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consumption dropped at a much faster rate than either before or after this period (DHHS 1989). Several studies have found that the ads were driving at least some of the downturn in smoking (Farrelly et al. 2003; Hamilton 1972; O’Keefe 1971; Warner 1989). When the congressional broadcast ban took effect (without much industry resistance), those advertisements disappeared from the nation’s living rooms, and the tobacco control movement lost one of its more effective tools for reducing tobacco use. Whatever the public health benefits of banning broadcast tobacco advertising, it was to the industry’s advantage to get the counter advertisements off the air.

After the television advertising ban, tobacco companies vastly increased their marketing budgets, shifting a large portion of advertising dollars into promotional activities aimed at (1) putting cigarettes in the hands of prospective users; (2) positioning cigarettes in prominent and accessible places at points of sale; and (3) creating good will for the companies with the public, community leaders, and politicians (IOM 1994). In 1975, the tobacco industry spent $491 million on all types of cigarette advertising and promotion in the United States. By 1985 that figure had nearly quintupled to $2.48 billon, and it continues to multiply (FTC 2005).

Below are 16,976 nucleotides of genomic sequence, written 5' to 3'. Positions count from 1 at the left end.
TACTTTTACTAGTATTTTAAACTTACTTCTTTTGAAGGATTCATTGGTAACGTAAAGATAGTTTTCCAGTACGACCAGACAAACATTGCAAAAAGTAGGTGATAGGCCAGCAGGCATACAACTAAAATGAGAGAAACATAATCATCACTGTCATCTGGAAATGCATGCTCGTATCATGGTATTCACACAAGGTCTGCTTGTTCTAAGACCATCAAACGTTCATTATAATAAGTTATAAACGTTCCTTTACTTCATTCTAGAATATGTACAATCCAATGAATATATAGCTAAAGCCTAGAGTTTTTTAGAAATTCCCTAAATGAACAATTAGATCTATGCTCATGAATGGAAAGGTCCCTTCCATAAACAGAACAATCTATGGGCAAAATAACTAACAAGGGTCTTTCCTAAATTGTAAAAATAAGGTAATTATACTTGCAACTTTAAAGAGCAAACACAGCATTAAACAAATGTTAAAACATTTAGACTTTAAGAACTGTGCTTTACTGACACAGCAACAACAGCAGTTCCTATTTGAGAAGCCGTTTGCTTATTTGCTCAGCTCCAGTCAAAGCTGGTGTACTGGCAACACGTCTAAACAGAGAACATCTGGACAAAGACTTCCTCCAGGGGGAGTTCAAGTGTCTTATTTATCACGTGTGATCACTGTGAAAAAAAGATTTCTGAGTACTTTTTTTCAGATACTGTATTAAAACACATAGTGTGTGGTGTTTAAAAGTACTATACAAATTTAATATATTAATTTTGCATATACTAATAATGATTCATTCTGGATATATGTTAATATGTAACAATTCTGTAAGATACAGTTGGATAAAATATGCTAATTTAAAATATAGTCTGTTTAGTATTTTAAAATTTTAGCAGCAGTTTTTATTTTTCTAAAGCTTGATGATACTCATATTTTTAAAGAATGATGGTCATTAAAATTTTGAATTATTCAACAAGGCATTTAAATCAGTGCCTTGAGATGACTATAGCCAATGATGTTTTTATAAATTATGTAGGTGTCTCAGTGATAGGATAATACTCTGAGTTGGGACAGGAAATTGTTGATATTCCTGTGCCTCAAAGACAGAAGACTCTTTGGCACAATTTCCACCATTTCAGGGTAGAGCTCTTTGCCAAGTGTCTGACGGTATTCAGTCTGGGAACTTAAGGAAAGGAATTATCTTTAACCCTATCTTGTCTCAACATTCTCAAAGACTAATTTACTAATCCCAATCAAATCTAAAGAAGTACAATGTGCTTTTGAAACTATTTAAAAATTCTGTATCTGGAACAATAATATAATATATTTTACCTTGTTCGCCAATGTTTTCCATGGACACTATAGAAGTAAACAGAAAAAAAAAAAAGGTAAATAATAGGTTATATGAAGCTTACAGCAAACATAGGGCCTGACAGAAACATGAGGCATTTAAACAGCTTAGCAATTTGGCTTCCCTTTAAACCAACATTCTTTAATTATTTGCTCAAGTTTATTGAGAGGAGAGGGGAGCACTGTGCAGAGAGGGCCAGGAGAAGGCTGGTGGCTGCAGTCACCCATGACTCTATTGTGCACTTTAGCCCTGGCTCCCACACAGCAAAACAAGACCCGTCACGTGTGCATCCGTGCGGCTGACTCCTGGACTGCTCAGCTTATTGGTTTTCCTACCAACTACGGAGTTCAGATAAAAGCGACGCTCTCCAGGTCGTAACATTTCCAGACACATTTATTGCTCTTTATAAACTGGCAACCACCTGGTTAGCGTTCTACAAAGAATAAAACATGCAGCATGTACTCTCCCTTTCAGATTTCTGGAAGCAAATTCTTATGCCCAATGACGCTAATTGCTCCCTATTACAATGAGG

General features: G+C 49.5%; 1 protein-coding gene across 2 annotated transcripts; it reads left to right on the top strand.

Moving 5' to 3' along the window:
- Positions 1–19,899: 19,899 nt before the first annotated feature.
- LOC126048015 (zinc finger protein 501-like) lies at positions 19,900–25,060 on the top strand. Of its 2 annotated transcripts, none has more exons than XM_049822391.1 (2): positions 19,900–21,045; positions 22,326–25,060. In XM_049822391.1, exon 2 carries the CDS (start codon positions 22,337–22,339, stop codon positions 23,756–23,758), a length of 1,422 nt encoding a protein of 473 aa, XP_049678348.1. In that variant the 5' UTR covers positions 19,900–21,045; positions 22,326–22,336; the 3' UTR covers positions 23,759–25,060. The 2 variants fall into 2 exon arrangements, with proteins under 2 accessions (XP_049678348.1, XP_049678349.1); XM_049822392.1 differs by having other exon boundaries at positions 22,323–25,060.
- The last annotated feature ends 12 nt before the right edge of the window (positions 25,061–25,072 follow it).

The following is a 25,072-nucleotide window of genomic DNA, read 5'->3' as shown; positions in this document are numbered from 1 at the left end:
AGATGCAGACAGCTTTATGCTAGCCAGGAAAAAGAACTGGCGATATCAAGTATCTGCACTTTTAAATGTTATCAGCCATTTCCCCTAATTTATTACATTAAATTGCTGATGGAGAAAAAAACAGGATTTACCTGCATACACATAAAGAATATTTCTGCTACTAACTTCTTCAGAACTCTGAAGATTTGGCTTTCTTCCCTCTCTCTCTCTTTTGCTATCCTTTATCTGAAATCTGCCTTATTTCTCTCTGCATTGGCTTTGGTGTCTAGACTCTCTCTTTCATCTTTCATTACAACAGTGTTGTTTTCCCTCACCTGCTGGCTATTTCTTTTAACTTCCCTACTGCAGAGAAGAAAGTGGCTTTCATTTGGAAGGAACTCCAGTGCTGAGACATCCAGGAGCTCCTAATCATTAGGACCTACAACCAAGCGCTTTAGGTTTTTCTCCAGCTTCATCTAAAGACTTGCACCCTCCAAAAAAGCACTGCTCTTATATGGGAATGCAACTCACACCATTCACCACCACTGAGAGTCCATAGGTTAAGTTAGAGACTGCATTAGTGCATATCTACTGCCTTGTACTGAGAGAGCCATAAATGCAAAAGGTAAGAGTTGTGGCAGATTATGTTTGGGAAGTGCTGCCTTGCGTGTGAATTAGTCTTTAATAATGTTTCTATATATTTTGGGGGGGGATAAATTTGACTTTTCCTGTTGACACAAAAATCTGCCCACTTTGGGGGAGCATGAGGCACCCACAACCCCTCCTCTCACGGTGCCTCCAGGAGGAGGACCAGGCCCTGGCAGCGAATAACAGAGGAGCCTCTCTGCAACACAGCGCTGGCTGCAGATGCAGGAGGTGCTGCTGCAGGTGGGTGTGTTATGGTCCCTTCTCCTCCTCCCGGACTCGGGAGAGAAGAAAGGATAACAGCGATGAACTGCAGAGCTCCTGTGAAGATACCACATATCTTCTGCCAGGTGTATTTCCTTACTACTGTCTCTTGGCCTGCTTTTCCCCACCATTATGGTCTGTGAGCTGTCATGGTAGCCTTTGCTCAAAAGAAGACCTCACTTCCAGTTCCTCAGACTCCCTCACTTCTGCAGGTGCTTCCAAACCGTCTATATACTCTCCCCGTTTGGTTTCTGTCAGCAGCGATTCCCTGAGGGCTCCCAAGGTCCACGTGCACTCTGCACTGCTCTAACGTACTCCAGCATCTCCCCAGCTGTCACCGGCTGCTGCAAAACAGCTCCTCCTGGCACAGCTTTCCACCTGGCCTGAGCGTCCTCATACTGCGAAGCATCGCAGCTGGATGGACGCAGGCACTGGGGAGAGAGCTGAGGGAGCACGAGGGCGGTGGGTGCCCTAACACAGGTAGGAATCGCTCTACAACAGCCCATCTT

The industry prevailed in the courts as well. Of more than 200 tort claims filed on behalf of individual smokers between the mid-1950s and the early 1990s, not a single lawsuit succeeded. Tort litigation against the tobacco industry seemed to be dead. In a first wave of litigation, which began in the 1950s, the companies successfully argued that, absent a foreseeable risk of harm, consumers must bear the risks of using nondefective products. In the second wave, which began in the early 1980s, the industry successfully argued that smokers continued to smoke even with knowledge of the associated health risks (Rabin 1993).

The industry message that smoking was an individual choice—indeed, a right—and that others had no business depriving smokers of that pleasure resonated powerfully within American society. Even as antismoking forces were gathering steam and public knowledge of the dangers of smoking was high, smoking was widely seen as a personal decision, even if it was a self-destructive one. For those who were not smokers or tied to the tobacco industry, it could be a justification for steering clear of the controversy over smoking. As the remainder of this chapter reveals, however, new and increasing concerns about the health consequences of tobacco use would soon begin to reshape public opinion regarding smoking.

The Campaign Against Secondhand Smoke

Research about the harmful effects of secondhand smoke began to emerge in the 1970s. As nonsmokers sought to assert their right to a smoke-free environment, they introduced a new justification for tobacco control.



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